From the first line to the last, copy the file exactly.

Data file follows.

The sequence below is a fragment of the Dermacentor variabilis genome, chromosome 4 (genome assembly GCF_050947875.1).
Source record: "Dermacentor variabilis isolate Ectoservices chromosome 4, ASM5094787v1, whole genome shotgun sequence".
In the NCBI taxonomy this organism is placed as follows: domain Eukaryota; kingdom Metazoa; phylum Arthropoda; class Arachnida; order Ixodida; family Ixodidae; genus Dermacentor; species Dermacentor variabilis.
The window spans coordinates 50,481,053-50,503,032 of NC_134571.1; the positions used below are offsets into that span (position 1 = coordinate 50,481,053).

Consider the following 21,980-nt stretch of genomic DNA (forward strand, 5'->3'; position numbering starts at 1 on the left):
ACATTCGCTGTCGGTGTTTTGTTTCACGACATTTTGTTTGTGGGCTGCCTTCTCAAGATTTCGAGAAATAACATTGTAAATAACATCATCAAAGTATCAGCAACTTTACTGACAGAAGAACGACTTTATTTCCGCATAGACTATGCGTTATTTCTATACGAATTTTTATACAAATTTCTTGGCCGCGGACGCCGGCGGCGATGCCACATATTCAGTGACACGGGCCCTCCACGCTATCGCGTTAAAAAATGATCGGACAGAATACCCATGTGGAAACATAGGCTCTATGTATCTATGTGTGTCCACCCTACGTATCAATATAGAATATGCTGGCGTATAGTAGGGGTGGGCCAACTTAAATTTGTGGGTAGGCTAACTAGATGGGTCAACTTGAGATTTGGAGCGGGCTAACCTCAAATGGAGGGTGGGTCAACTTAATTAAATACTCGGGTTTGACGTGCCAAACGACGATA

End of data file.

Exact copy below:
The sequence below is a fragment of the Dermacentor variabilis genome, chromosome 4 (genome assembly GCF_050947875.1).
Source record: "Dermacentor variabilis isolate Ectoservices chromosome 4, ASM5094787v1, whole genome shotgun sequence".
In the NCBI taxonomy this organism is placed as follows: domain Eukaryota; kingdom Metazoa; phylum Arthropoda; class Arachnida; order Ixodida; family Ixodidae; genus Dermacentor; species Dermacentor variabilis.
The window spans coordinates 50,481,053-50,503,032 of NC_134571.1; the positions used below are offsets into that span (position 1 = coordinate 50,481,053).

Consider the following 21,980-nt stretch of genomic DNA (forward strand, 5'->3'; position numbering starts at 1 on the left):
ACATTCGCTGTCGGTGTTTTGTTTCACGACATTTTGTTTGTGGGCTGCCTTCTCAAGATTTCGAGAAATAACATTGTAAATAACATCATCAAAGTATCAGCAACTTTACTGACAGAAGAACGACTTTATTTCCGCATAGACTATGCGTTATTTCTATACGAATTTTTATACAAATTTCTTGGCCGCGGACGCCGGCGGCGATGCCACATATTCAGTGACACGGGCCCTCCACGCTATCGCGTTAAAAAATGATCGGACAGAATACCCATGTGGAAACATAGGCTCTATGTATCTATGTGTGTCCACCCTACGTATCAATATAGAATATGCTGGCGTATAGTAGGGGTGGGCCAACTTAAATTTGTGGGTAGGCTAACTAGATGGGTCAACTTGAGATTTGGAGCGGGCTAACCTCAAATGGAGGGTGGGTCAACTTAATTAAATACTCGGGTTTGACGTGCCAAACGACGATA